Skip to main content

The Moon has a big, weirdly shaped dust cloud on its surface

The Moon has a big, weirdly shaped dust cloud on its surface


It changes in size when meteors pass by

Share this story

Daniel Morgan and Jamey Szalay

While traipsing about the Moon during the Apollo 15 and 17 missions, NASA astronauts noticed an unexplained "horizon glow" on the lunar surface just before sunrise. The sight led them to suspect that a dust cloud might be percolating miles above them — but no further evidence has been found to validate this idea. The explanation for it remained a mystery.

Now, writing in Nature, researchers from the University of Colorado have confirmed that a big, lopsided dust cloud does indeed exist on the surface of the Moon. Yay, mystery solved, right? Well, not quite.

The position and composition of this newly revealed dust cloud doesn’t quite explain the weird glow seen by NASA astronauts over 40 years ago. But the discovery does indicate that maybe other airless planetary objects have dust clouds surrounding them as well. That means rocky planets without dense atmospheres could have some interesting materials floating around them in nearby space — an important thing to consider if we ever want to visit Mars, which has an atmospheric pressure just one-hundredth of Earth’s.

Dust clouds are important things to consider if we ever want to visit Mars

When they first saw this unexplained ethereal glow, the Apollo astronauts suspected that a phenomenon called light scattering was behind it. Light scattering works like this: when sunlight hits many tiny dust particles, it scatters in various directions, giving off what looks like extra brightness. But to explain the Apollo glow, a dust cloud would have needed to have some very particular properties: It would need to be a high-density cloud, filled with particles just one-tenth of a micron in radius. And the cloud would need to be situated 10 to 60 miles above the Moon’s surface.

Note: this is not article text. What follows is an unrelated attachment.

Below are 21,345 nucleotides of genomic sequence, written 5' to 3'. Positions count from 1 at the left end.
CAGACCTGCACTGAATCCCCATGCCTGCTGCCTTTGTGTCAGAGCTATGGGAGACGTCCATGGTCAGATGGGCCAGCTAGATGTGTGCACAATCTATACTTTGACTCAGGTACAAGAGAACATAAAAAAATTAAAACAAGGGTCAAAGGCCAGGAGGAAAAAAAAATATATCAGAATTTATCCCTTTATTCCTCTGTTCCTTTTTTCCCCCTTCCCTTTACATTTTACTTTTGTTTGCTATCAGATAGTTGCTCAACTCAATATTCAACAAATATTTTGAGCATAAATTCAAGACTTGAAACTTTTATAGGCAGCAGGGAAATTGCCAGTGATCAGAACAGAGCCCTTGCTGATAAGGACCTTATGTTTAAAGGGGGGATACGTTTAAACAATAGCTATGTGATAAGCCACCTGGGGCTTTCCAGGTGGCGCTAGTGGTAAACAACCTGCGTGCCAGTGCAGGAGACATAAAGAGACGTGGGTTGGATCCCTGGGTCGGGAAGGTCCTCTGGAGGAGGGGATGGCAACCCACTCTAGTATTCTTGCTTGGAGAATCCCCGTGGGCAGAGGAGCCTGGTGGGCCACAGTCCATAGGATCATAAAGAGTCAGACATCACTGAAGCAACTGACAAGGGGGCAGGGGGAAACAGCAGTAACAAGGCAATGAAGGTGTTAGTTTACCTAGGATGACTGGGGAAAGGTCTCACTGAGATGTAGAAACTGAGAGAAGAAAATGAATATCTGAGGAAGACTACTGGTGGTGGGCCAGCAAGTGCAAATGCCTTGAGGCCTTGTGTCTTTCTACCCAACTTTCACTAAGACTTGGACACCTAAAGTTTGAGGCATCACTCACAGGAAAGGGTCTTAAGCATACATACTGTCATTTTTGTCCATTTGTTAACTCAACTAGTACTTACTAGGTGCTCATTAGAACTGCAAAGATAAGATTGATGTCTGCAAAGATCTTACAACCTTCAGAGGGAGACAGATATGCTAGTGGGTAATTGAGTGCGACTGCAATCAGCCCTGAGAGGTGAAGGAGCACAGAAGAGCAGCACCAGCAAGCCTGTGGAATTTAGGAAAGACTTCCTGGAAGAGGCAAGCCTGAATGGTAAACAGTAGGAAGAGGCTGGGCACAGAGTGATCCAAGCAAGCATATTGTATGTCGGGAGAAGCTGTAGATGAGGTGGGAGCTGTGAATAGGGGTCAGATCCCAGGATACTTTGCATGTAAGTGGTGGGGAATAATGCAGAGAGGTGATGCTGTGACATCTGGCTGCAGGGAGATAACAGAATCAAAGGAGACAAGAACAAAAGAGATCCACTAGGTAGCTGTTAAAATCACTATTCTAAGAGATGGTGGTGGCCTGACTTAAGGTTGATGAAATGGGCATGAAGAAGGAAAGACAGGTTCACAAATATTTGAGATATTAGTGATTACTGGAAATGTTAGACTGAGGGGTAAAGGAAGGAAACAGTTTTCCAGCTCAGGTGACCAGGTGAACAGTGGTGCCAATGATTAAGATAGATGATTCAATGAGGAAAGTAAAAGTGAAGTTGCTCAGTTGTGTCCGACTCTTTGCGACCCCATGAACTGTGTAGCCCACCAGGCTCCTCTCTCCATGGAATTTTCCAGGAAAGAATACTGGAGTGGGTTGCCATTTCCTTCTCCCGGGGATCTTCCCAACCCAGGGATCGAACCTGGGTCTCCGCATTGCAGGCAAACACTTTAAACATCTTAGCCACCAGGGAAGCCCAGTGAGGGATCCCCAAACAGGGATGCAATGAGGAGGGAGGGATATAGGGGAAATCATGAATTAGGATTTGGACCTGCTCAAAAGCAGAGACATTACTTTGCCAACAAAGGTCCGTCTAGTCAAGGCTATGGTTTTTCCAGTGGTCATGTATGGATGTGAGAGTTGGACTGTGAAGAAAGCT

Apollo 17


Using data collected from NASA’s Lunar Atmosphere and Dust Environment Explorer (LADEE), the uncrewed lunar probe that orbited the Moon from 2013 to 2014, study author Mihaly Horányi and his team went looking for this mysterious Apollo cloud — only to find another dust cloud altogether. The one they discovered is less than a mile up and comprised of particles about half a micron thick, indicating that this is not the cloud that issued the weird Apollo light. There hasn’t been any evidence of the Apollo cloud in the last six months of LADEE, Horányi says. "The cloud that would have explained the Apollo observations is certainly not there all the time," Horányi, a professor of physics at University of Colorado-Boulder, told The Verge.

This dust cloud, however, is likely the result of high-speed interplanetary particles colliding with the lunar surface and then kicking up materials, according to Horányi. The researchers found that the density of the cloud even grows when meteors pass by, such as the Geminid meteor shower; particles in the meteors’ tails bombard the Moon’s surface, amplifying the size of the cloud.

High-speed interplanetary particles collide with the lunar surface and kick up materials

Similar dust ejection effects have been seen previously on icy moons in our solar system, such as those surrounding Jupiter. Until now, researchers were unsure if these clouds could form over objects covered in the rocky soil found on the Moon and Mars, known as regolith.

"It could be that even though the Moon is bombarded at all times just like the icy moons of Jupiter, every single particle would bury itself deep into the surface and would not generate an outgoing population of particles," said Horányi. "But that’s not the case. Even at the Moon, this process is at work." That means it’s possible for clouds like these to be circulating above other rocky, airless planets, too. That’s important if we ever want to land humans on Mars, because we’ll have to consider everything that might stand in our way. Dust clouds surrounding planets can harm spacecraft and astronauts if they’re dense enough.

As for what caused that glow back in the 1970s? The mystery remains. It’s possible that some electrostatic forces may have kicked up the dust during those two missions. Regardless, it’s definitely not what you’re thinking.

Verge Video: Space exploration is back